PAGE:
Tag Archives: Study in Saint Vincent and the Grenadines

The territory includes the island of Saint Vincent (located in the southern sector of the Lesser Antilles, in the Windward Islands, and separated from the island of Saint Lucia by an arm of the sea called Saint Vincent Passage), and the northern section of the Grenadines archipelago (Grenadines), which includes the Bequia, Mustique, Mayreau, Canouan, Union Island and other smaller islands (the southern section is a dependency of the island of Grenada). Saint Vincent’s relationship with the colonizers began relatively late: in fact, its residents, the Caribs, they managed for a long time to keep Europeans away thanks to their determination and their aggressiveness. In 1675, instead, a group of Africans was welcomed, who arrived in those waters as slaves and escaped from a Dutch ship that had been shipwrecked. The blacks soon merged with the natives, until, at the beginning of the 18th century, the French were allowed to build a first settlement on the island. Later passed to the English, Saint Vincent saw the original population disappear rapidly. According to COUNTRYAAH, Saint Vincent and The Grenadines is a nation in North America, the capital city of which is Kingstown. The latest population of Saint Vincent and The Grenadines is 110,951.

Independent since October 1979, Saint Vincent and the Grenadines is a constitutional monarchy within the Commonwealth; head of state is the British sovereign, represented by a governor general, who exercises executive power together with the Council of Ministers. Legislative power rests with the unicameral Parliament, whose members are partly appointed and partly elected by universal suffrage for 5 years. The system of law in use is based on the Common Law British. Justice is administered by the Supreme Court of the Eastern Caribbean based in Saint Lucia. The death penalty is in effect. The defense of the country does not provide for the deployment of regular armed forces, but there is a Police Force and a Coast Guard. Primary education is free but not compulsory: school starts at the age of 5 and ends at 11. Secondary education begins at the age of 12 and is structured in two cycles, the first lasting five years and the second two. Government commitment in secondary school is limited: the majority of institutions are in fact confessional; illiteracy is still particularly widespread among the population: in 2003, the recorded rate was 11.9%.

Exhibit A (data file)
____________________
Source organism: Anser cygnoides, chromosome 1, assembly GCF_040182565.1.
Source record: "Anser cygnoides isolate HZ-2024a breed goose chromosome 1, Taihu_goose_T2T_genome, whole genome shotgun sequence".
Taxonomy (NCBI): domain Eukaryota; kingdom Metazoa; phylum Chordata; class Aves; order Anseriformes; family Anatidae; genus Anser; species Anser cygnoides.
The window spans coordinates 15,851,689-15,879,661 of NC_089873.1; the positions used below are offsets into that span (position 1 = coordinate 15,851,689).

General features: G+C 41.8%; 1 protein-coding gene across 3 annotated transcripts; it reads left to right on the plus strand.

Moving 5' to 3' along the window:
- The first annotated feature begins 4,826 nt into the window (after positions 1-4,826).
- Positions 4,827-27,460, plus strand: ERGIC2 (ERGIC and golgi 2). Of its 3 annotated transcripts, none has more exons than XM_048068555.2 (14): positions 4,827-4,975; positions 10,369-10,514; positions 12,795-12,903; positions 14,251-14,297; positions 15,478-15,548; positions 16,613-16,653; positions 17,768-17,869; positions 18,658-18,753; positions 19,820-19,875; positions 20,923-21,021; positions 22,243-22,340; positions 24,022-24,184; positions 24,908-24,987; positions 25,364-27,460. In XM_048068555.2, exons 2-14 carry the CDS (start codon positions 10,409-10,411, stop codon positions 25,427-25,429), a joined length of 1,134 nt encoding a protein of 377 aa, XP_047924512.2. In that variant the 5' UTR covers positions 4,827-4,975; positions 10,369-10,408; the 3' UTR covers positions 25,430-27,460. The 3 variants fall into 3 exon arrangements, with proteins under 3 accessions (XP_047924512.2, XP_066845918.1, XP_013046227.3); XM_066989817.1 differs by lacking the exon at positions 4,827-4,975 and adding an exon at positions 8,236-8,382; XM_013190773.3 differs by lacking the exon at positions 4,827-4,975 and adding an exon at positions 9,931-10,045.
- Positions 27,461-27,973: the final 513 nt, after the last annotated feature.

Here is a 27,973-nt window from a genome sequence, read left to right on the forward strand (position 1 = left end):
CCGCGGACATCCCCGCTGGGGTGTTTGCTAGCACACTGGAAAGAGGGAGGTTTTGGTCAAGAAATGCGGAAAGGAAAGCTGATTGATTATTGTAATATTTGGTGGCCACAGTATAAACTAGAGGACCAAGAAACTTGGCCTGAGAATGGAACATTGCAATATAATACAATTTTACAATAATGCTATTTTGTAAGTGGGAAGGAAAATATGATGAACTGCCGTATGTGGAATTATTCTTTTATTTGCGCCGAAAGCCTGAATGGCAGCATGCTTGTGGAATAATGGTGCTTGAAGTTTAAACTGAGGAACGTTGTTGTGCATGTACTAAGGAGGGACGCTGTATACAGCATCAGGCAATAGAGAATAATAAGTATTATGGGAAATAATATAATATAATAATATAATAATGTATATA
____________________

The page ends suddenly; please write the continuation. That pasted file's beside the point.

Both Saint Vincent and the Grenadines are volcanic in nature; Saint Vincent is crossed for its entire length by a mountainous ridge and culminates to the N in the Soufrière volcano (1234 m), repeatedly active: even in 1979 its eruption caused very serious damage to crops. The climate is tropical, with minimum temperatures of 18 ºC and maximum of 32 ºC; rainfall increases with altitude, passing from an average of 1500 mm per year on the coast to 4000 mm in the higher inland areas. Numerous watercourses cut the mountain slopes, giving rise to small coastal alluvial plains downstream.